A little like Jon Hassler’s engaging Minnesota fiction and Thomas Williams’s New Hampshire–Gothic Whipple’s Castle—and very...

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EMPIRE FALLS

The life of a small southern-central Maine town is memorably laid bare in Russo’s splendid fifth novel—every bit as reader-friendly and satisfying as its predecessors (Straight Man, 1997, etc.).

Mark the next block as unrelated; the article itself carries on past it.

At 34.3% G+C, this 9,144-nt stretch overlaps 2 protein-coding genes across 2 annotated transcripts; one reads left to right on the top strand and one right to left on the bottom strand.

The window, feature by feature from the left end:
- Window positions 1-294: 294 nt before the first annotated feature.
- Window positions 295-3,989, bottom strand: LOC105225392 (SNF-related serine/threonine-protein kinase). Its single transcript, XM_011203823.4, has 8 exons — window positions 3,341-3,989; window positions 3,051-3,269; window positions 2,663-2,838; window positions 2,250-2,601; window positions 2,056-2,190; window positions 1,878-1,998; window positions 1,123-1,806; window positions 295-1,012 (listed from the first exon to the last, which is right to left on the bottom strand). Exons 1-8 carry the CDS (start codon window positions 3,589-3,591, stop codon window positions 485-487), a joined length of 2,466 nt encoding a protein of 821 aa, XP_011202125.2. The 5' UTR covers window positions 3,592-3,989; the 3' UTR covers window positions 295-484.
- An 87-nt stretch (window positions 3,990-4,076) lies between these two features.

Not that Russo’s trademark wry humor isn’t everywhere present, especially in protagonist Miles Roby’s relations, friends, neighbors, and antagonists. Miles, generally considered “the nicest, saddest man in all of Empire Falls,” manages the Empire Grill for widowed plutocrat Francine Whiting (who may/may not bequeath it to him). He’s barely scraping by in an economically challenged community that was once the thriving site of the Whitings’ logging and textile mill “empire.” And he’s watching his teenaged daughter Christina (“Tick”) painstakingly mature, while also laboring to keep emotional distance from a host of brilliantly sketched seriocomic characters. These latter include Miles’s intemperate “soon-to-be-ex-wife” Janine and her aging fiancé, the annoyingly hearty “Silver Fox” Walt Comeau; Miles’s old high-school friend and enemy, hard-nosed cop Jimmy Minty; his one-armed brother (and reputed marijuana grower) David; and especially his widowed father Max, a senile delinquent who’s eternally on the make and cadging “loans” (mostly from Miles). Russo’s genius for loosely episodic storytelling hasn’t faded, but here it’s expertly yoked to several smartly paced parallel plots, whose origins and ramifications are spelled out in extended italicized flashbacks (as well as in a moving explanatory epilogue)—and focus in turn on the unhappy marriage and early death of Miles’s beautiful mother Grace, the slow-burning fuse that is Tick’s nerdy classmate John Voss (whose loneliness triggers the story’s heart-tugging climax), and the skeletons carefully hidden in the Whiting mansion’s many closets.